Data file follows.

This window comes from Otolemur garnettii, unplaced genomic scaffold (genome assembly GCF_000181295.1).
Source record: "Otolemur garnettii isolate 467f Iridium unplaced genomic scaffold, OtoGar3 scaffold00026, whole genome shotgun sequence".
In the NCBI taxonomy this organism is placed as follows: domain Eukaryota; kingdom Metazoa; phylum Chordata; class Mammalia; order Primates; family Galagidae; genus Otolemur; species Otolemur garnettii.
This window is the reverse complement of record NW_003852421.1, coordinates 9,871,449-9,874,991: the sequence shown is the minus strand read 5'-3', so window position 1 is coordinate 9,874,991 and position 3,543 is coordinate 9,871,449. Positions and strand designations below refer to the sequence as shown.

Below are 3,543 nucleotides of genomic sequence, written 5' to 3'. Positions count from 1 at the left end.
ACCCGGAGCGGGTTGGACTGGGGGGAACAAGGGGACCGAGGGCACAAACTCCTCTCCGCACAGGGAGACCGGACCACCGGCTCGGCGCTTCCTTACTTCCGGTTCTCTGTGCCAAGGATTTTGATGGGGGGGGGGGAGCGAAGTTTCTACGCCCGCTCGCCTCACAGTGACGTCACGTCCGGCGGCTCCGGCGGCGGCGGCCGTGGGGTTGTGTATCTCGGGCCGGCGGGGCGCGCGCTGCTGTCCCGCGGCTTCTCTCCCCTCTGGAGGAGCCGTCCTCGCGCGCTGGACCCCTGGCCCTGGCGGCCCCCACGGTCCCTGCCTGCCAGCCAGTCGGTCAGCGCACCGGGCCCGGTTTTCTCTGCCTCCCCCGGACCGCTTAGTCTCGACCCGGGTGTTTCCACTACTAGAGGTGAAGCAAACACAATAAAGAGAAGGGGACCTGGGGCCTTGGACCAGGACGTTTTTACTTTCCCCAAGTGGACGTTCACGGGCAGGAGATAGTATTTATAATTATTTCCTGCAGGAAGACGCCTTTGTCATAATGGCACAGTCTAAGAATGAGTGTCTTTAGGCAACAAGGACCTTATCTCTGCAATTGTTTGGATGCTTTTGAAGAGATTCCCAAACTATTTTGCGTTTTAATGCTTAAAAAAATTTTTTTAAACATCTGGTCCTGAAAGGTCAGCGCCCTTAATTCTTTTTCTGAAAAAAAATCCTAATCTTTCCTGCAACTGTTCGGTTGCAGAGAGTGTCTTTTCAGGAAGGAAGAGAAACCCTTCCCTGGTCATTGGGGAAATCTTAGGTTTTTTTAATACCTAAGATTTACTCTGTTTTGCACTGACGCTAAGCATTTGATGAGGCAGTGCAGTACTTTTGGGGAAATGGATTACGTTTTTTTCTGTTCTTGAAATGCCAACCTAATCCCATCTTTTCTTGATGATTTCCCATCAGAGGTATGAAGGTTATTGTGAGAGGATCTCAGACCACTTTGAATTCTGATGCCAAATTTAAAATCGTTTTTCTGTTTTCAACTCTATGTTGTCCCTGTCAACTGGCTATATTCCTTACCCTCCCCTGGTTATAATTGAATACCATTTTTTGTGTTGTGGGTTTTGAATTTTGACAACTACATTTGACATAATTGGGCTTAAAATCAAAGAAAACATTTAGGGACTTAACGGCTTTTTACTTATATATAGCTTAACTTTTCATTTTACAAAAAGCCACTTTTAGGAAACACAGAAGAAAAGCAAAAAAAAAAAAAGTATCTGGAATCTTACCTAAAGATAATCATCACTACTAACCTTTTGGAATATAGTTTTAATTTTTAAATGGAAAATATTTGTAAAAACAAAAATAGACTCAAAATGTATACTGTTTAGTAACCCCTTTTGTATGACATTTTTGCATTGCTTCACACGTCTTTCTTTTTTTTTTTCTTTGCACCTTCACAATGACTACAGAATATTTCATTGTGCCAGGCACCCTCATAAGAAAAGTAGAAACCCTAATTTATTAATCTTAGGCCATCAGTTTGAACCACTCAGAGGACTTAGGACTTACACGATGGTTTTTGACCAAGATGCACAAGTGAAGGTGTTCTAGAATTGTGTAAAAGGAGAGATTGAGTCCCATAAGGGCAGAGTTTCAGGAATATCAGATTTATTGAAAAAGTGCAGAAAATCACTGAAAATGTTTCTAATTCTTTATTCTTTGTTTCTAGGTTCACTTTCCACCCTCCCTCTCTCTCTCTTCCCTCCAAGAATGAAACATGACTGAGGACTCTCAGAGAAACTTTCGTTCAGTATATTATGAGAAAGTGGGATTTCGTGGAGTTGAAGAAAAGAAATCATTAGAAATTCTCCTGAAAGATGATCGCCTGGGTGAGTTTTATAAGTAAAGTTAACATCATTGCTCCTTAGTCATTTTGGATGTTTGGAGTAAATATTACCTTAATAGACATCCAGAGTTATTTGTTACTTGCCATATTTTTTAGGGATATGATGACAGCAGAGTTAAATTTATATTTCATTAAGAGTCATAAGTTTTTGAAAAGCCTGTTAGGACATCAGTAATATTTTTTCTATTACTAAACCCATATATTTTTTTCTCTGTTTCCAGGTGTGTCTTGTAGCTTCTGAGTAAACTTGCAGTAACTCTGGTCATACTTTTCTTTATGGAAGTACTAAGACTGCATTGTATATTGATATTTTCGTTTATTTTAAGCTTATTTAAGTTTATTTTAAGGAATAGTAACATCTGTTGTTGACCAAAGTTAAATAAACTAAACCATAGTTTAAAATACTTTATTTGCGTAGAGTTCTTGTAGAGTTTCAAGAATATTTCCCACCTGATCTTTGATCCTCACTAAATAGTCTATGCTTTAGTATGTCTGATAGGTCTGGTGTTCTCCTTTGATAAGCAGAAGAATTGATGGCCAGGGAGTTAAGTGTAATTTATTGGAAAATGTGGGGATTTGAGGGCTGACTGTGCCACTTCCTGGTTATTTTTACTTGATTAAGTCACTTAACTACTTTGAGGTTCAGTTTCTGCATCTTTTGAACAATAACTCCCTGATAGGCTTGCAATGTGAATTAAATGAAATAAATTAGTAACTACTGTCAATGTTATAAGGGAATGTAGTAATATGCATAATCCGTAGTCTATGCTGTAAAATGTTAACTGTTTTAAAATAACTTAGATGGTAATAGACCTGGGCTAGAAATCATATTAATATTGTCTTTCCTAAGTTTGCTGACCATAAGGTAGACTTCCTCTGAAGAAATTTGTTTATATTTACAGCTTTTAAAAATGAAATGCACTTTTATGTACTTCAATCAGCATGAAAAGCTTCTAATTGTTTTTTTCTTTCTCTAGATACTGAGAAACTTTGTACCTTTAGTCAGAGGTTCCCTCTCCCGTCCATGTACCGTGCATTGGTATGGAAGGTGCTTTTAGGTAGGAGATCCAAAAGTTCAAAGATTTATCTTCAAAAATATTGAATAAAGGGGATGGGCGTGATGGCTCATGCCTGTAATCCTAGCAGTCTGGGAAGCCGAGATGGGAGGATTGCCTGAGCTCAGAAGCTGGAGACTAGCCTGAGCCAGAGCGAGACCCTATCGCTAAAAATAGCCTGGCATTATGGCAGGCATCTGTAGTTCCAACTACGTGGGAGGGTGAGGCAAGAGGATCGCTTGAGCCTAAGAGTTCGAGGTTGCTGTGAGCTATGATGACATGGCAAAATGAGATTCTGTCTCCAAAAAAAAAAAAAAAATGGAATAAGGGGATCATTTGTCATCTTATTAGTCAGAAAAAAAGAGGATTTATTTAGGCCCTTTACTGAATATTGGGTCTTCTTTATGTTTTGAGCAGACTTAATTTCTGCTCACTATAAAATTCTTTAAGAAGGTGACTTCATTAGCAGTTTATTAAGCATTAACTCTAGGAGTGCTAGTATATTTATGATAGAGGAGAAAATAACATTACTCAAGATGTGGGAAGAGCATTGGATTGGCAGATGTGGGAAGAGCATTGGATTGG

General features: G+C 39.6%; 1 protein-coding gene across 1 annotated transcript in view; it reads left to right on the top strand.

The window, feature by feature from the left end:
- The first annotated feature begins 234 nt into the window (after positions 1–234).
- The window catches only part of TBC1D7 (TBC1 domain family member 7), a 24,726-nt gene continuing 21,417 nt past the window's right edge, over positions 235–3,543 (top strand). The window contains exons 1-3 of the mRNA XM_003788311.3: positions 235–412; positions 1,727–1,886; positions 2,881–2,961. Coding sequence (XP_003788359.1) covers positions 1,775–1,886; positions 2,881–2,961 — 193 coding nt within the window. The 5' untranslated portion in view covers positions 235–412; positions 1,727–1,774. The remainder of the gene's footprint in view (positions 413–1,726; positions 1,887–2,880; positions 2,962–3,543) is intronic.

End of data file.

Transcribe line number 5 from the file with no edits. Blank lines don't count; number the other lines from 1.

Below are 3,543 nucleotides of genomic sequence, written 5' to 3'. Positions count from 1 at the left end.